In our previous post, we explained how we have been testing Stephen Howell’s amazing Kinect2Scratch program. In this movie, one of our students tests the Kinect2Scratch Music game followed by Space Invaders.
In our original test of the Space Invaders game, we were unable to get the shooting action working by raising our arms. However, after a quick tweet to Stephen Howell, he very kindly published some additions that we were able to add to Scratch in order to get the full functionality. He also very kindly added a new game, Kinect2Scratch Music, for us to test. As I set up my computer for the students to test this game, even I had no idea what awaited us! It was great to share in the excitement with the students!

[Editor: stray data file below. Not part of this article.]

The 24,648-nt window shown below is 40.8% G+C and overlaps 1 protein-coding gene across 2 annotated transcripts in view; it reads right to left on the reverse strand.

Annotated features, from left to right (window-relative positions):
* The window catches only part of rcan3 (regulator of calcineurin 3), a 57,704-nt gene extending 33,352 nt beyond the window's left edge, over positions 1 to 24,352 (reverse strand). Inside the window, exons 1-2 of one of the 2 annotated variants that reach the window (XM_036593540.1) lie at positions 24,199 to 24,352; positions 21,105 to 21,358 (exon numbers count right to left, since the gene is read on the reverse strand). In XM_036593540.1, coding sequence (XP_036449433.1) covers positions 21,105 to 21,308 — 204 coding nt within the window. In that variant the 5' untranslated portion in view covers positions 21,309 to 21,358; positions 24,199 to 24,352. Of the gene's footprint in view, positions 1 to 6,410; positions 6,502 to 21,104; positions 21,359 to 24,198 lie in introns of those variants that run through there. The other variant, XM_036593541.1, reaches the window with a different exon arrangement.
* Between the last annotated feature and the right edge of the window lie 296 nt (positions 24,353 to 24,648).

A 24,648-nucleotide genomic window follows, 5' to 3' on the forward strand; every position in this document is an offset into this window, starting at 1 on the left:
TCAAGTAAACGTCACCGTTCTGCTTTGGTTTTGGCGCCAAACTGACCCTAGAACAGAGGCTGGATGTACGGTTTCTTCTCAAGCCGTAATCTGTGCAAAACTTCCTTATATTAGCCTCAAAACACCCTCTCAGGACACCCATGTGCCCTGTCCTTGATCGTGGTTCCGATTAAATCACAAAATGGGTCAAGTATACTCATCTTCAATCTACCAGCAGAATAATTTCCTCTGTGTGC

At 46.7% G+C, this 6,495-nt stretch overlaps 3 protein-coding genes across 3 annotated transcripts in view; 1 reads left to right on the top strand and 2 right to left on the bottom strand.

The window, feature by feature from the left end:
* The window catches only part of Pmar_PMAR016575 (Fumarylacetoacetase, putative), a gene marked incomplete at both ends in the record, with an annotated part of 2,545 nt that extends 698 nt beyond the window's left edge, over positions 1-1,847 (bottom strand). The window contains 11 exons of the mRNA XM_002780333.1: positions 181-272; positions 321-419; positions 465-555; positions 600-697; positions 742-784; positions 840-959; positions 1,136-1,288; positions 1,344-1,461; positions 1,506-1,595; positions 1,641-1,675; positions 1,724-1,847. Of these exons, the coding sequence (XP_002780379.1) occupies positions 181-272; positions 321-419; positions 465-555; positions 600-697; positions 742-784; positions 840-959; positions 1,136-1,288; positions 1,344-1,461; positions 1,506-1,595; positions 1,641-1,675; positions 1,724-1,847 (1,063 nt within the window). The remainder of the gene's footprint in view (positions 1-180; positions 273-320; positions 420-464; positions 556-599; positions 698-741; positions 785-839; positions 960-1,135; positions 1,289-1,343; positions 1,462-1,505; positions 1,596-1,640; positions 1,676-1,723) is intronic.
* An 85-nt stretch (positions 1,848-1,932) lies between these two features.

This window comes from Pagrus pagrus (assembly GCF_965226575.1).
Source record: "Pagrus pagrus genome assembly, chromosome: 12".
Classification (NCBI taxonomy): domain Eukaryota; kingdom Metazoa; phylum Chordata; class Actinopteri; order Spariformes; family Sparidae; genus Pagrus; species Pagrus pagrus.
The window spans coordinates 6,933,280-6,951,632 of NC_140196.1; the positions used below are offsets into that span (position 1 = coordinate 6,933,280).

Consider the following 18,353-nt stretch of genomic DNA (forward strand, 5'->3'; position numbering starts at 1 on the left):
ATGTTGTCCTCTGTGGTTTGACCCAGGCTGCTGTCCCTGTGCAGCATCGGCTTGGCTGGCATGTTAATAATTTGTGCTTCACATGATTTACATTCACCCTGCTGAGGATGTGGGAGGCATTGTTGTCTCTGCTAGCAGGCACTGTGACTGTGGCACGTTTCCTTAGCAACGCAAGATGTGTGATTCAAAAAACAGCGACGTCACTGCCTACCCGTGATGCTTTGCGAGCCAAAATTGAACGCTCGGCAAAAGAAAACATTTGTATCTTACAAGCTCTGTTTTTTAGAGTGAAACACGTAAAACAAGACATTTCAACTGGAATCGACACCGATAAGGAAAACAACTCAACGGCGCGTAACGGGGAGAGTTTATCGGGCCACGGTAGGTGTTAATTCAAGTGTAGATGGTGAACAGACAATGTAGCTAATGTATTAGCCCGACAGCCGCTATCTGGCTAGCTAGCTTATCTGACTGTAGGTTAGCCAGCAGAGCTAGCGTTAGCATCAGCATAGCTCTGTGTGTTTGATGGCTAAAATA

We have previously used Scratch 4 OpenSim as part of our Virtual Worlds Project and are huge fans of the Scratch software. Not only has Stephen created Kinect2Scratch but he has also shared a number of games that can be easily modified by altering the Scratch Blocks and their settings.
Our movie shows some students testing the Ball Bounce and Skeleton games. By installing the regular Scratch program, some additional Kinect software and connecting the Kinect Sensor Camera directly to a PC, we suddenly have an exciting way to not only play games but for learners to easily create their own Kinect games.
As part of our Inside the Game theme this term, we are encouraging students to share games that they have created. One of our Year 7 students, Daniel, was interviewed recently about a game he has created using the Warcraft Editor.
Students have had the opporunity to play Daniel’s multiplayer game (that is yet to be officially named) and I was both fascintated and amazed to see the intricate programming involved in his project.
Congratulations Daniel and thanks so much for sharing your exciting work with us!
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